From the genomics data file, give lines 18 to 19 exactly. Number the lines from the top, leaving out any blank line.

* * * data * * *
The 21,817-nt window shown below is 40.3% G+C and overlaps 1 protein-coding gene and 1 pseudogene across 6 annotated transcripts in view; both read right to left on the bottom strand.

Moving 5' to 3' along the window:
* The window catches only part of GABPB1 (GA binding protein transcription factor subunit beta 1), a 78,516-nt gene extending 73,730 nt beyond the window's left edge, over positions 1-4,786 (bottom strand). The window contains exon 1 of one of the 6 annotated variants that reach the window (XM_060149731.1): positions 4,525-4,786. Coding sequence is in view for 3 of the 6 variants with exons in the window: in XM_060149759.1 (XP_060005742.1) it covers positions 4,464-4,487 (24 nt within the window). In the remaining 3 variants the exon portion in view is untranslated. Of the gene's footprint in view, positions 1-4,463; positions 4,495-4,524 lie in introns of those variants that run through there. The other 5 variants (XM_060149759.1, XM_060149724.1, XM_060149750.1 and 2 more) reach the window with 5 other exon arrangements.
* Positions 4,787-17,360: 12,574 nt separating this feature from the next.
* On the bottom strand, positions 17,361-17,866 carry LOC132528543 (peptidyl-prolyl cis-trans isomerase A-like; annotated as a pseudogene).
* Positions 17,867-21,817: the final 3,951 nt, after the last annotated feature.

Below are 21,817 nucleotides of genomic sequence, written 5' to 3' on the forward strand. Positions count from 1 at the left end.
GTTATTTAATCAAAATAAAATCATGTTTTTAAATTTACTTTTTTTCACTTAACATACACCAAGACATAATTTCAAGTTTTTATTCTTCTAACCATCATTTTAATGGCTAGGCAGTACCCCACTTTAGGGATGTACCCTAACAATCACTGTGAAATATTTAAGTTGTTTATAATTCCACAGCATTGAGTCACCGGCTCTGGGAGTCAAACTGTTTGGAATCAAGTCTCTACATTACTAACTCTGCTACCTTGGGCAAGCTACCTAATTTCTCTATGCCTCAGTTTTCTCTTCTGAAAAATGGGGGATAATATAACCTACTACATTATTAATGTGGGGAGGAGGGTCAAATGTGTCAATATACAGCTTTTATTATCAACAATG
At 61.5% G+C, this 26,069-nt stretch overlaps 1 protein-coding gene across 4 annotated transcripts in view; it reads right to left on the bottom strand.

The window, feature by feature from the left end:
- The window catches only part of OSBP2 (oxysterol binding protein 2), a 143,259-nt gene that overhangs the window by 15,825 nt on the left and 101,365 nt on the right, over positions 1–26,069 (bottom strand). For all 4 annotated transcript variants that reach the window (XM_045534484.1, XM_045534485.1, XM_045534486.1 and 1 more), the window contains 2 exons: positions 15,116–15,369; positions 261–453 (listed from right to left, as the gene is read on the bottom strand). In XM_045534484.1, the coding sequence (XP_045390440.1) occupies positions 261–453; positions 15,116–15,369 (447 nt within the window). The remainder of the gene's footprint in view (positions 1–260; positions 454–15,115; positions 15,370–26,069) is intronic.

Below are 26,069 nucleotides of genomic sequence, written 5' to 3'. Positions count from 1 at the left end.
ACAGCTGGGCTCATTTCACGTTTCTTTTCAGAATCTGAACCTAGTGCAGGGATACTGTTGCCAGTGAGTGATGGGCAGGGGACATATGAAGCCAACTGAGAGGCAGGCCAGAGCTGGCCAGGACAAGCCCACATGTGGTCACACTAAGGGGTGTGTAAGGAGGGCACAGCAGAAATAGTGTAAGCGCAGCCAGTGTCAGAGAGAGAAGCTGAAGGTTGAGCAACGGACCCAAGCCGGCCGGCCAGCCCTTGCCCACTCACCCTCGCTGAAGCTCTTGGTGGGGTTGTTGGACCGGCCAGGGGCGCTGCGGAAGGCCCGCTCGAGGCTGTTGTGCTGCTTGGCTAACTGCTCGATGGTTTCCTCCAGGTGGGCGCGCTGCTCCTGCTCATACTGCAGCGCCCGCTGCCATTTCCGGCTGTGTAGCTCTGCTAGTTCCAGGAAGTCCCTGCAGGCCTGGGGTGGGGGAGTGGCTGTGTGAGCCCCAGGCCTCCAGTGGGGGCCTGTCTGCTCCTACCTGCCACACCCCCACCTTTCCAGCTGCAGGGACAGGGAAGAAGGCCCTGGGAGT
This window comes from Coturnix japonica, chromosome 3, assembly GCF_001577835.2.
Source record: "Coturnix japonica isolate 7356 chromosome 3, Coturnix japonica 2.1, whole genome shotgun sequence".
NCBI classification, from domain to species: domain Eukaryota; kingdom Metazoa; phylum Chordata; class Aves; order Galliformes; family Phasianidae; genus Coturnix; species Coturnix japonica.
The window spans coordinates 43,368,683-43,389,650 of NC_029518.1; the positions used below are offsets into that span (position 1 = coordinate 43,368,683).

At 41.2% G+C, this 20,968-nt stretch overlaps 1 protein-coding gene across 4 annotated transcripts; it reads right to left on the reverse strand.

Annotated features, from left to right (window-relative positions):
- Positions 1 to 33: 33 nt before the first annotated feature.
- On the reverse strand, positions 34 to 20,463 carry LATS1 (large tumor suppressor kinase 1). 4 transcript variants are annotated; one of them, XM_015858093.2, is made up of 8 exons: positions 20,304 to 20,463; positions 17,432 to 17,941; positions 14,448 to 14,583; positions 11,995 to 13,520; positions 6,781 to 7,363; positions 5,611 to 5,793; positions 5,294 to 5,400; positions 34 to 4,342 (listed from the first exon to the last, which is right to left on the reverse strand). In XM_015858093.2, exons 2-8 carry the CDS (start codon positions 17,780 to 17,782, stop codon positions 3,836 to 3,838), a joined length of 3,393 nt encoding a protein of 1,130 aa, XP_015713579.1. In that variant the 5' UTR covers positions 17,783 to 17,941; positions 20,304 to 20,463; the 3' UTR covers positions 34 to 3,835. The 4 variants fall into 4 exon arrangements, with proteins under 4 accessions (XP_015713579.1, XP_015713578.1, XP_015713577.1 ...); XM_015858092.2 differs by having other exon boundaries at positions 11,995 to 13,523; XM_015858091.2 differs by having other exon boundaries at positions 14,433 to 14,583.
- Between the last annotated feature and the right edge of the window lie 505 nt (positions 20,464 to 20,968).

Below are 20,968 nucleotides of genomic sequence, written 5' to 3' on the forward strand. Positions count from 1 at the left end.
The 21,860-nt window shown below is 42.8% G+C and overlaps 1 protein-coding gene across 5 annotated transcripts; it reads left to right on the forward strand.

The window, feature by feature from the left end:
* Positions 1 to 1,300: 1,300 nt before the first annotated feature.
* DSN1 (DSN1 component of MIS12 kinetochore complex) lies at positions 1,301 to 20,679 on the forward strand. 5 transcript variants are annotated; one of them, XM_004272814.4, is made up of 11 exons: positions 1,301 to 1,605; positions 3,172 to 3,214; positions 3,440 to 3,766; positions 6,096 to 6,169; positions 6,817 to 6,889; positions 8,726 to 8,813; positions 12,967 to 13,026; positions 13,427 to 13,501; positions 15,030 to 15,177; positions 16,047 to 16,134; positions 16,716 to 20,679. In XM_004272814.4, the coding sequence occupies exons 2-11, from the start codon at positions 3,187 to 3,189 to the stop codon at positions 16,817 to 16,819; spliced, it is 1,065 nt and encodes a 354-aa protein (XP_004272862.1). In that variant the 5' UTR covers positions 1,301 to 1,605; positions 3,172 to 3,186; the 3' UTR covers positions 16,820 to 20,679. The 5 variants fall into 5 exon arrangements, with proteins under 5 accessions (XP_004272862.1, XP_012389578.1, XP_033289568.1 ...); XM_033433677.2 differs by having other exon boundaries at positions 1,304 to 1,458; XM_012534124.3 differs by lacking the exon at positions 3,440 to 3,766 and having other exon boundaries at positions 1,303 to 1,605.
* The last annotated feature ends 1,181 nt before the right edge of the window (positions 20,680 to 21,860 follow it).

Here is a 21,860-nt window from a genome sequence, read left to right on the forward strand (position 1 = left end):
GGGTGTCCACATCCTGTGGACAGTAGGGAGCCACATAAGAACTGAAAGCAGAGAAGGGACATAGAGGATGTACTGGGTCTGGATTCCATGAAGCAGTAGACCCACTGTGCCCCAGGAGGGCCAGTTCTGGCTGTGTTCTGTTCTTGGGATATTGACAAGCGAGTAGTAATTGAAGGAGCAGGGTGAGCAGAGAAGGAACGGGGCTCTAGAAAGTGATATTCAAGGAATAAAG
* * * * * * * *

At 41.2% G+C, this 20,968-nt stretch overlaps 1 protein-coding gene across 4 annotated transcripts; it reads right to left on the reverse strand.

Annotated features, from left to right (window-relative positions):